• The risk trail to FOB: Transport to port


    There are no uniform patterns for inland transportation to the port. Each producing country has different arrangements, but all have some risk principles in common.

    • The truck that collects the coffee at your facility must have been properly cleaned as you do not know what it carried before. Closely inspect all trucks for smells and other contamination. Look for holes in the roof or flooring through which water could penetrate or through which coffee might be stolen by the use of probes.
    • The same applies when containers are used for inland transportation. In addition, take a very close look at the locking devices of the doors and at the door hinges.
    • It is recommended also to check the moisture of any wooden flooring of any such truck or container with a moisture-measuring instrument. Even a moisture content of well in excess of 20%, a situation in which coffee would definitely become damaged, cannot be verified by simply touching or feeling the floor.
    • If the inland container is also to be used to ship the coffee then be sure that the container is properly lined, with the coffee fully enveloped by strong Kraft paper or cardboard (depending on the season and your type of trade). (See 05.02.03.)
    • Depending on climatic conditions heat radiation may be a potential hazard. Even if that is not the case, coffee in a container should never be stored in the open for a prolonged period.
    • Ensure that only known and trusted parties or persons handle the coffee. It is advisable to operate with as few truckers or trucking companies as possible in order to build a mutual relationship. It may also be wise to clearly define which trucks and which drivers may be used.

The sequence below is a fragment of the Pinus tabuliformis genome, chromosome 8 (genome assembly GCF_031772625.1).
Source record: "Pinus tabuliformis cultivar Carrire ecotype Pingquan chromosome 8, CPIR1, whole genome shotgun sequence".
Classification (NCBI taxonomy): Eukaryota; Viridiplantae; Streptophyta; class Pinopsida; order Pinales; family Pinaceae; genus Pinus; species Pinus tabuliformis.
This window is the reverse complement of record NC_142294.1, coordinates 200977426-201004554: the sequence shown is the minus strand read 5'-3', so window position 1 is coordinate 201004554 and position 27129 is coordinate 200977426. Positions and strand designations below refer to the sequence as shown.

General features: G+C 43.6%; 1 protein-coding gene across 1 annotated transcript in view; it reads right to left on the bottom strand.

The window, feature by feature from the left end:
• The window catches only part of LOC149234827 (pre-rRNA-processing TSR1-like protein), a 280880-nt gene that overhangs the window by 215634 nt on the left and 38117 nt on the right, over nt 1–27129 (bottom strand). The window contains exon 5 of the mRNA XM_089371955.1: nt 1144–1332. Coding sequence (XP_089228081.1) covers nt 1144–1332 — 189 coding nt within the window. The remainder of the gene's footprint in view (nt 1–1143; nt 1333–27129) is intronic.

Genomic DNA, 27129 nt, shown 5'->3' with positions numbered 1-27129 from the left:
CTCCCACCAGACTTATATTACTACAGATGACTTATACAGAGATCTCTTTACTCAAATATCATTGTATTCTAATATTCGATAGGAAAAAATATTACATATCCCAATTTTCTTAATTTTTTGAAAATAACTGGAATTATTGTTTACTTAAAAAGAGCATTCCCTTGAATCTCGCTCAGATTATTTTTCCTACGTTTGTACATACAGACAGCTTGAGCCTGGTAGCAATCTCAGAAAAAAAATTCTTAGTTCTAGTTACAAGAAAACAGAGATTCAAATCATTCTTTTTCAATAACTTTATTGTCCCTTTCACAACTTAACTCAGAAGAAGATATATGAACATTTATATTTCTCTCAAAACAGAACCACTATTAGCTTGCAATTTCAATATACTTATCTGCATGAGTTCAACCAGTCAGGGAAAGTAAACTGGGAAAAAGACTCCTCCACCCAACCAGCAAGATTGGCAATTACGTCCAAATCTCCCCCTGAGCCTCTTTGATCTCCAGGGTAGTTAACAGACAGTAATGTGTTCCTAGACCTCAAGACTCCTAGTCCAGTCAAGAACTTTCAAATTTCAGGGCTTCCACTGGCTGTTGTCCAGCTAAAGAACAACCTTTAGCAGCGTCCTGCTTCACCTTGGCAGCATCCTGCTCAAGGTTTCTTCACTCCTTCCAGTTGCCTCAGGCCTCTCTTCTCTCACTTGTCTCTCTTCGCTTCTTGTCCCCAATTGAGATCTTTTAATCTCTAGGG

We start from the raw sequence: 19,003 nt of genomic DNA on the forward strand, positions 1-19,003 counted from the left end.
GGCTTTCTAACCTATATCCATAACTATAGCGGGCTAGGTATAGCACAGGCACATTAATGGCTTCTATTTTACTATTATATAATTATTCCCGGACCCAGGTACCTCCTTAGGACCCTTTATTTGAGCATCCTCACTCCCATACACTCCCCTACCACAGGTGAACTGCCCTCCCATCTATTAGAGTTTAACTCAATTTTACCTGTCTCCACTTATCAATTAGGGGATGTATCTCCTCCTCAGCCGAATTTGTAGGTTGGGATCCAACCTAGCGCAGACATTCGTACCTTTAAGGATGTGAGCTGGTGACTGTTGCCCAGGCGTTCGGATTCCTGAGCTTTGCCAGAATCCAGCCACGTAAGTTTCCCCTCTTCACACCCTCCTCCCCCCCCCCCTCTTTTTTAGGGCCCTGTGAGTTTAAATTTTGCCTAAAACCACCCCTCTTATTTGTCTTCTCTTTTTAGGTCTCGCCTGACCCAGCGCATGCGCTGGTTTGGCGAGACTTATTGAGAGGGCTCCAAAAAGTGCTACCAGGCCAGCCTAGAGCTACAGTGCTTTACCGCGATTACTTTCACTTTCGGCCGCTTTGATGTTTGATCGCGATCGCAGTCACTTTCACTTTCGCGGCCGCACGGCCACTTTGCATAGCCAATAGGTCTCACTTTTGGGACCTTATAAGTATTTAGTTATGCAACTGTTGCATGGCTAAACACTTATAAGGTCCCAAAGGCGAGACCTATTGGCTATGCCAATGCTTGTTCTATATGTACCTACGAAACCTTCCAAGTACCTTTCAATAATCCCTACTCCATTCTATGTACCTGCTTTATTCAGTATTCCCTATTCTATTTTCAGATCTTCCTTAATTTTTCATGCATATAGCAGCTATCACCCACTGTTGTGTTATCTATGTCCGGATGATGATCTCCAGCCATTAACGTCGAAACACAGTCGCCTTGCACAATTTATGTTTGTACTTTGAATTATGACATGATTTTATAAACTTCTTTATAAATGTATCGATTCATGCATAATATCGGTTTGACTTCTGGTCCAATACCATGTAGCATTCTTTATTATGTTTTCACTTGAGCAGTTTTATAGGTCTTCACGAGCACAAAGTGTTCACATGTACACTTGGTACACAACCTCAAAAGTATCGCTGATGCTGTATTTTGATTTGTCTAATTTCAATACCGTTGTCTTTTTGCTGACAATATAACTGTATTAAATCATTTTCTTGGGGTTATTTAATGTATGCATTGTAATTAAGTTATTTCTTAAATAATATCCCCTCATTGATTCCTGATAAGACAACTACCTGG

• Do not permit overnight trucking or prolonged stops at unknown places. If the distance to the port is too far to make it in a single day trip then make sure the driver reports with the truck at places that can be trusted, and stays overnight only in a safe and secured compound. Under certain circumstances convoy systems can also be of help.
    • In some countries it is advisable to consider using security services. Before adopting such safety measures and so incurring cost, always ask yourself how quickly you will be notified of something being wrong, and who will do what within what period of time after such information is received. Have an established accident or crisis management procedure.
    • Ensure the coffee is delivered to a safe and suitable location, and that the operator is familiar with the handling of coffee. On arrival the goods should be properly checked and a certificate of receipt issued. This is to ensure there is a credible paper trail that the insurer can verify.
    • Remember, the climate in most shipping ports is far from ideal for coffee. In high temperatures and high humidity coffee absorbs moisture, possibly to a level where permissible limits for safe transportation are exceeded and where severe condensation and mould may become unavoidable.

    Exporters should bear in mind that at all times the coffee travels and is stored at their risk. There is also the obligation to deliver a particular quality and quantity at a given time and place. Poor management of the risks to FOB may ruin any chance of claiming a mishap on force majeure (i.e. as unforeseeable events beyond anyone's control - see 04.05.08).

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